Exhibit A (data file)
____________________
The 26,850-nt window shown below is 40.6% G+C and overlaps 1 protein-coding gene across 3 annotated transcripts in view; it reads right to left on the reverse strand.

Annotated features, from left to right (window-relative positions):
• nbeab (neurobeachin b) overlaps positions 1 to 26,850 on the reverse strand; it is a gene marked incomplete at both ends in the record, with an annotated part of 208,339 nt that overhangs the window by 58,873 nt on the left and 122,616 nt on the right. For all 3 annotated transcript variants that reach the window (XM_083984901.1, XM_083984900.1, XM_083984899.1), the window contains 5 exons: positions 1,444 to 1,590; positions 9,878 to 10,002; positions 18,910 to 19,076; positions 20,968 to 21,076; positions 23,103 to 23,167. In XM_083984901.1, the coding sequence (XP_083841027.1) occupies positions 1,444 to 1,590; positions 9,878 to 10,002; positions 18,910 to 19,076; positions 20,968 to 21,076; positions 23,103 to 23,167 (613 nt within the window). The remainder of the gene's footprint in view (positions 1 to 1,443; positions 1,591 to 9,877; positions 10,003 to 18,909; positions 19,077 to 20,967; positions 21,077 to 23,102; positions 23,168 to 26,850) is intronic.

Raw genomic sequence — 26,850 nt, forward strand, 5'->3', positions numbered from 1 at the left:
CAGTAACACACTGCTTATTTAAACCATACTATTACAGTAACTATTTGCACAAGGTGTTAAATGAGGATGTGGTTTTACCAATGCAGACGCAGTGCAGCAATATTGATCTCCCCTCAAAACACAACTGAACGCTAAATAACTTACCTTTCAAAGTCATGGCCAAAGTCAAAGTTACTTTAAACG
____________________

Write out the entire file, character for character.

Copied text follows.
The 26,850-nt window shown below is 40.6% G+C and overlaps 1 protein-coding gene across 3 annotated transcripts in view; it reads right to left on the reverse strand.

Annotated features, from left to right (window-relative positions):
• nbeab (neurobeachin b) overlaps positions 1 to 26,850 on the reverse strand; it is a gene marked incomplete at both ends in the record, with an annotated part of 208,339 nt that overhangs the window by 58,873 nt on the left and 122,616 nt on the right. For all 3 annotated transcript variants that reach the window (XM_083984901.1, XM_083984900.1, XM_083984899.1), the window contains 5 exons: positions 1,444 to 1,590; positions 9,878 to 10,002; positions 18,910 to 19,076; positions 20,968 to 21,076; positions 23,103 to 23,167. In XM_083984901.1, the coding sequence (XP_083841027.1) occupies positions 1,444 to 1,590; positions 9,878 to 10,002; positions 18,910 to 19,076; positions 20,968 to 21,076; positions 23,103 to 23,167 (613 nt within the window). The remainder of the gene's footprint in view (positions 1 to 1,443; positions 1,591 to 9,877; positions 10,003 to 18,909; positions 19,077 to 20,967; positions 21,077 to 23,102; positions 23,168 to 26,850) is intronic.

Raw genomic sequence — 26,850 nt, forward strand, 5'->3', positions numbered from 1 at the left:
CAGTAACACACTGCTTATTTAAACCATACTATTACAGTAACTATTTGCACAAGGTGTTAAATGAGGATGTGGTTTTACCAATGCAGACGCAGTGCAGCAATATTGATCTCCCCTCAAAACACAACTGAACGCTAAATAACTTACCTTTCAAAGTCATGGCCAAAGTCAAAGTTACTTTAAACG